I. Introductory Sessions | Howell E. Jackson | August 28, 2017

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I. Introductory Sessions

by Howell E. Jackson Show/Hide
  1. 1 Show/Hide More Week 1 - September 7th - Cost Benefit Analysis and the Law
    Original Creator: Howell E. Jackson
    Assignment:  Please read Part 1 of the CFPB case study and the Business Roundtable decision appended thereto.   Then take a quick read over Part 2 and 3a of the case study, ignoring the specific regulations mentioned in part 2.  To what extent is the CFPB required to undertake cost benefit analysis in light of the Business Roundtable decision?   You should also read over the first chapter of the Boardman text.  While you need not prepare answers to the problems at the back of this chapter, you should look them over and consider the complexities the questions raise.
  2. 2 Show/Hide More Week 2 — September 14th: Conceptual Foundations of Cost Benefit Analysis
    Original Creator: Howell E. Jackson
    Assignment:   How do the perspectives on cost benefit analysis presented in the Sen article compare to the approach advanced in the Boardman chapter?  To what extent does the Supreme Court’s decision in Michigan v. EPA, as summarized in the HLR Comment, change your understanding of the obligations of the CFPB as discussed in our first class?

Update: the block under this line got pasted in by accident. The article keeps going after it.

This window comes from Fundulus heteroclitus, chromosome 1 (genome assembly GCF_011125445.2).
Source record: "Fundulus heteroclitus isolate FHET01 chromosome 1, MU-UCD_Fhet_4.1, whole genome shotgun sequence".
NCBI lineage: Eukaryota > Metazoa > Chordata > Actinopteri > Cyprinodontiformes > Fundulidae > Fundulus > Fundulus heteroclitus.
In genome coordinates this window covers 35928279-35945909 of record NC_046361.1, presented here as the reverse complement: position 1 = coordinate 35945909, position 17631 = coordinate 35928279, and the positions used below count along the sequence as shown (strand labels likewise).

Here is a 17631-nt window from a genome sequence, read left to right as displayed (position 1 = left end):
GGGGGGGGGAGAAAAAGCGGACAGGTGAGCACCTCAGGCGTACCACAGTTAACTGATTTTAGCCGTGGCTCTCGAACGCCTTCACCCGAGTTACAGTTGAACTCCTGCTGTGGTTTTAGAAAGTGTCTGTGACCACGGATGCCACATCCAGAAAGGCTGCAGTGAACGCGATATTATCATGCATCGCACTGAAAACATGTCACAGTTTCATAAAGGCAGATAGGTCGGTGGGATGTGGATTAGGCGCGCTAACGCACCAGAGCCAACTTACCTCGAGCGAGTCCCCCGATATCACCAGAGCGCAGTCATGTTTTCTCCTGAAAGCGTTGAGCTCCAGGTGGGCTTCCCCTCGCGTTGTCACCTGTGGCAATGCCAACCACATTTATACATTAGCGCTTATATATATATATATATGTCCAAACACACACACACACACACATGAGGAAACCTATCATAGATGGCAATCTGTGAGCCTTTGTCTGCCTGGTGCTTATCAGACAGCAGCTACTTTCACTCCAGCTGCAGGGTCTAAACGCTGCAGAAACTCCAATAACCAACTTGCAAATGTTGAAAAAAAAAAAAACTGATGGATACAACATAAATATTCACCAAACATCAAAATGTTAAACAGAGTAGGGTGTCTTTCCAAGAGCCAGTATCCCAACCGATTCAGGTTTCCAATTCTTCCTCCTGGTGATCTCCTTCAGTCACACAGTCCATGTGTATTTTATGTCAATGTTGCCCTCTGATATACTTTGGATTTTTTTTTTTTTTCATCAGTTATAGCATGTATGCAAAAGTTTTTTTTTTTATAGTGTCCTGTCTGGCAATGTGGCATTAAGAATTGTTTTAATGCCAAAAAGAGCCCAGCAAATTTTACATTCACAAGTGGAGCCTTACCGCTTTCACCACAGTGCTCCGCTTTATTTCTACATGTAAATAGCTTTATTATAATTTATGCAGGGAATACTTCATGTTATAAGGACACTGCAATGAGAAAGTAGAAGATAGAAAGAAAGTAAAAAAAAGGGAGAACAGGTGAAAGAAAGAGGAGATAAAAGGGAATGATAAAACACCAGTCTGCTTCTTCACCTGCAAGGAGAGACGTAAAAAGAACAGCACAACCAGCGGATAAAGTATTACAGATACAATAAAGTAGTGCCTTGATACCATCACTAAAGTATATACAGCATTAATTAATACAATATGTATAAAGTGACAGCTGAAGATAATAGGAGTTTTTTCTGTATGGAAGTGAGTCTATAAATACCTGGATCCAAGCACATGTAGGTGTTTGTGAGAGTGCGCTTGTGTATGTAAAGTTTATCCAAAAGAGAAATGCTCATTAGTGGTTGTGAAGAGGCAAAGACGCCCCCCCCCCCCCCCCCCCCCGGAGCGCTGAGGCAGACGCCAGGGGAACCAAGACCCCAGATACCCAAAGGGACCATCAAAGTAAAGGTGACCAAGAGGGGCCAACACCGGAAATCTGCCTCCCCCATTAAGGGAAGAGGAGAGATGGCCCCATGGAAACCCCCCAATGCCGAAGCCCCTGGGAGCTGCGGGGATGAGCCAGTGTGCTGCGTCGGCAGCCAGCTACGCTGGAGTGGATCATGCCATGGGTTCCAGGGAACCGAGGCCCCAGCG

3. 3 Show/Hide More Week 3 — September 21st: Cost-Benefit Analysis in Practice
    Original Creator: Howell E. Jackson
    Assignment:  In our third class, we turn to more practical issues regarding the application of cost benefit analysis.  We begin with a recent article by Professor Cass Sunstein, written shortly after he stepped down from the position of Director of OIRA.  You should read this article carefully.  Also included in this week’s assignment are a number of key OIRA documents, several of which are mentioned in Professor Sunstein’s article and some of which were created after his departure from Washington, D.C.  You need only skim over these documents, but as you do, consider what approach to cost-benefit analysis is being advanced in these materials and Professor Sunstein’s writings.   The final reading for our third class is a recent note from the Harvard Law Review exploring the implication for financial regulators of recent judicial decisions touching upon cost-benefit analysis.
        1. 3.2.2.1 Circular A-4
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August 28, 2017

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Howell E. Jackson

James S. Reid, Jr. Professor of Law

Harvard University

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